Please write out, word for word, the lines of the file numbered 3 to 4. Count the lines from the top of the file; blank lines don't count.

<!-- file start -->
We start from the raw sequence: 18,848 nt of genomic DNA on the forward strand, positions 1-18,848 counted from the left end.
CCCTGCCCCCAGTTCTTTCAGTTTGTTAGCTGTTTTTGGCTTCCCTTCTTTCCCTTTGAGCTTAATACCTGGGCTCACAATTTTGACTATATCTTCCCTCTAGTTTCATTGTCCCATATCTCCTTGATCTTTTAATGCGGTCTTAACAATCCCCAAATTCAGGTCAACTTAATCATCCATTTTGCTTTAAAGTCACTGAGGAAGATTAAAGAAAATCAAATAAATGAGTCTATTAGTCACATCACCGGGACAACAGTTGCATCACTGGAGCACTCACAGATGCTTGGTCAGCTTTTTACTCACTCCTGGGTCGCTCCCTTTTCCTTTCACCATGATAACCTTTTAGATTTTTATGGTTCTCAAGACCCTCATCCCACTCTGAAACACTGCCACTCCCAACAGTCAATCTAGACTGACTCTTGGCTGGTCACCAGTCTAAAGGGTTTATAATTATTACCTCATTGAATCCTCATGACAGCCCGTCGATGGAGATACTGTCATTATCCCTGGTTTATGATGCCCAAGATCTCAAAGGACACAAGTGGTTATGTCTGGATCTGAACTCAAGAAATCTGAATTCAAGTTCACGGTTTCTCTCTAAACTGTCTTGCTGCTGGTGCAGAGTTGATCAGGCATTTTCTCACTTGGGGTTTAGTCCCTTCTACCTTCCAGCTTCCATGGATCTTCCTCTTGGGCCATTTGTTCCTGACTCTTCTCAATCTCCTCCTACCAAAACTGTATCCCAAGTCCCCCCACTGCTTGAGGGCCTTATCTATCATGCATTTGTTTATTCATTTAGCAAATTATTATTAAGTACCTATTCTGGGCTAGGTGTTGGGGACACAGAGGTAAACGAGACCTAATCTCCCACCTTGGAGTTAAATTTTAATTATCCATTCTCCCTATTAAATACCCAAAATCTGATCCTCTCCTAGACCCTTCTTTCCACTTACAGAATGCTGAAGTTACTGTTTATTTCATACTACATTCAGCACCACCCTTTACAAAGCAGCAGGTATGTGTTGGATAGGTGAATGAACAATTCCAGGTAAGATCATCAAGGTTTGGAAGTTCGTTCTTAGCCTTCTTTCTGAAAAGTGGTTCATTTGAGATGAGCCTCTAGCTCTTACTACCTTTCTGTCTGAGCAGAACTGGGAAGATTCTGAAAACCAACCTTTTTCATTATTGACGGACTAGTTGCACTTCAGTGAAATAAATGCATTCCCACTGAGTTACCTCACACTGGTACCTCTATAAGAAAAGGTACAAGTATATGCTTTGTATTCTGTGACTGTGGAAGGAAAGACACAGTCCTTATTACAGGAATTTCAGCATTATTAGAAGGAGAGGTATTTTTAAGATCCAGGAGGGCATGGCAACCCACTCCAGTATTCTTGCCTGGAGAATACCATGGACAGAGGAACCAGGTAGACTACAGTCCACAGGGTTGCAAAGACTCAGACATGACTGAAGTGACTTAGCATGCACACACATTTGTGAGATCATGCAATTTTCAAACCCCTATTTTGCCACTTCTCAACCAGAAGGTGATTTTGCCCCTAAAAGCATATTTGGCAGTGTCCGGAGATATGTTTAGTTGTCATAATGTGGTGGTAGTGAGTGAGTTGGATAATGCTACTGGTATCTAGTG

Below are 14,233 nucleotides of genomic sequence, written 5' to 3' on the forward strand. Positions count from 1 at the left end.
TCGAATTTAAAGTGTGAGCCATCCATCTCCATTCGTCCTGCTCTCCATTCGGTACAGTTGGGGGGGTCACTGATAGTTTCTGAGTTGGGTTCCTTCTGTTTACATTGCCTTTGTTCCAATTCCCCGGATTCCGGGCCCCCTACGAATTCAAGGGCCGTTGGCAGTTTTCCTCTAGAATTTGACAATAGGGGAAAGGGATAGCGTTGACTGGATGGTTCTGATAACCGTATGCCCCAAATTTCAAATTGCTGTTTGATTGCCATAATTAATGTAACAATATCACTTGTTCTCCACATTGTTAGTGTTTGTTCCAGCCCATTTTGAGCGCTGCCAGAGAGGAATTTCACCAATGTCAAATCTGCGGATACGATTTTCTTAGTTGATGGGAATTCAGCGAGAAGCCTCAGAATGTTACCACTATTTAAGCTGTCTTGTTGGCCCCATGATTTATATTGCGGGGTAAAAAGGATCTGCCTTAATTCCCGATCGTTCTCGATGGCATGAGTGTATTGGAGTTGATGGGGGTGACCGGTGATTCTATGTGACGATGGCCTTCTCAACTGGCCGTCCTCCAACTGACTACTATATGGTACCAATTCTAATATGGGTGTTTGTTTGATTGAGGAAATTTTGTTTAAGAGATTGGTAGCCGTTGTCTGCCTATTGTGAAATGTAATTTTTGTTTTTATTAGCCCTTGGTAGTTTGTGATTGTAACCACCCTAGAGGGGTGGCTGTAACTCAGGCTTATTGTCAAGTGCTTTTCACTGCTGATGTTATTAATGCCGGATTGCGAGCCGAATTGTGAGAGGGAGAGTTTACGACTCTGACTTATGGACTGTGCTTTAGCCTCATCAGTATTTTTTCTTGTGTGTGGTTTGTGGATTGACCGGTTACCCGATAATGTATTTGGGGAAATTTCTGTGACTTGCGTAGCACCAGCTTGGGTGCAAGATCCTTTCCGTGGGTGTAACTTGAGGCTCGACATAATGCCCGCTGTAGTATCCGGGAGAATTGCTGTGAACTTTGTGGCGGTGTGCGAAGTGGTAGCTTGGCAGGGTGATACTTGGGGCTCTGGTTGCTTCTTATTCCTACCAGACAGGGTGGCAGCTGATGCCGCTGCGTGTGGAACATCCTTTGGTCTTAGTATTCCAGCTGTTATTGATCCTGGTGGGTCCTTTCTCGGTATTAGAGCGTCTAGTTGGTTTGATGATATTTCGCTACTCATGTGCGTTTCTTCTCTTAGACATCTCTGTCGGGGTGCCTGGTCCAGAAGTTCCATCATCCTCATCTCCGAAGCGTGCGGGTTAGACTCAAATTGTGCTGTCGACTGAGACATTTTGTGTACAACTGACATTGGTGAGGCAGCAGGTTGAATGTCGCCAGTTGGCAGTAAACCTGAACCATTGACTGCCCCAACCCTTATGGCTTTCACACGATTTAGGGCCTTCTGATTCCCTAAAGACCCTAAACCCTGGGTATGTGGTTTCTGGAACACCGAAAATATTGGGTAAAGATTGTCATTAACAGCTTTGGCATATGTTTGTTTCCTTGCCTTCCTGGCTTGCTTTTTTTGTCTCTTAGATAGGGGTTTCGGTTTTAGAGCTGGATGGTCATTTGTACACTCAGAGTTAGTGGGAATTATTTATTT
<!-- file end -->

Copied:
Below are 14,233 nucleotides of genomic sequence, written 5' to 3' on the forward strand. Positions count from 1 at the left end.
TCGAATTTAAAGTGTGAGCCATCCATCTCCATTCGTCCTGCTCTCCATTCGGTACAGTTGGGGGGGTCACTGATAGTTTCTGAGTTGGGTTCCTTCTGTTTACATTGCCTTTGTTCCAATTCCCCGGATTCCGGGCCCCCTACGAATTCAAGGGCCGTTGGCAGTTTTCCTCTAGAATTTGACAATAGGGGAAAGGGATAGCGTTGACTGGATGGTTCTGATAACCGTATGCCCCAAATTTCAAATTGCTGTTTGATTGCCATAATTAATGTAACAATATCACTTGTTCTCCACATTGTTAGTGTTTGTTCCAGCCCATTTTGAGCGCTGCCAGAGAGGAATTTCACCAATGTCAAATCTGCGGATACGATTTTCTTAGTTGATGGGAATTCAGCGAGAAGCCTCAGAATGTTACCACTATTTAAGCTGTCTTGTTGGCCCCATGATTTATATTGCGGGGTAAAAAGGATCTGCCTTAATTCCCGATCGTTCTCGATGGCATGAGTGTATTGGAGTTGATGGGGGTGACCGGTGATTCTATGTGACGATGGCCTTCTCAACTGGCCGTCCTCCAACTGACTACTATATGGTACCAATTCTAATATGGGTGTTTGTTTGATTGAGGAAATTTTGTTTAAGAGATTGGTAGCCGTTGTCTGCCTATTGTGAAATGTAATTTTTGTTTTTATTAGCCCTTGGTAGTTTGTGATTGTAACCACCCTAGAGGGGTGGCTGTAACTCAGGCTTATTGTCAAGTGCTTTTCACTGCTGATGTTATTAATGCCGGATTGCGAGCCGAATTGTGAGAGGGAGAGTTTACGACTCTGACTTATGGACTGTGCTTTAGCCTCATCAGTATTTTTTCTTGTGTGTGGTTTGTGGATTGACCGGTTACCCGATAATGTATTTGGGGAAATTTCTGTGACTTGCGTAGCACCAGCTTGGGTGCAAGATCCTTTCCGTGGGTGTAACTTGAGGCTCGACATAATGCCCGCTGTAGTATCCGGGAGAATTGCTGTGAACTTTGTGGCGGTGTGCGAAGTGGTAGCTTGGCAGGGTGATACTTGGGGCTCTGGTTGCTTCTTATTCCTACCAGACAGGGTGGCAGCTGATGCCGCTGCGTGTGGAACATCCTTTGGTCTTAGTATTCCAGCTGTTATTGATCCTGGTGGGTCCTTTCTCGGTATTAGAGCGTCTAGTTGGTTTGATGATATTTCGCTACTCATGTGCGTTTCTTCTCTTAGACATCTCTGTCGGGGTGCCTGGTCCAGAAGTTCCATCATCCTCATCTCCGAAGCGTGCGGGTTAGACTCAAATTGTGCTGTCGACTGAGACATTTTGTGTACAACTGACATTGGTGAGGCAGCAGGTTGAATGTCGCCAGTTGGCAGTAAACCTGAACCATTGACTGCCCCAACCCTTATGGCTTTCACACGATTTAGGGCCTTCTGATTCCCTAAAGACCCTAAACCCTGGGTATGTGGTTTCTGGAACACCGAAAATATTGGGTAAAGATTGTCATTAACAGCTTTGGCATATGTTTGTTTCCTTGCCTTCCTGGCTTGCTTTTTTTGTCTCTTAGATAGGGGTTTCGGTTTTAGAGCTGGATGGTCATTTGTACACTCAGAGTTAGTGGGAATTATTTATTT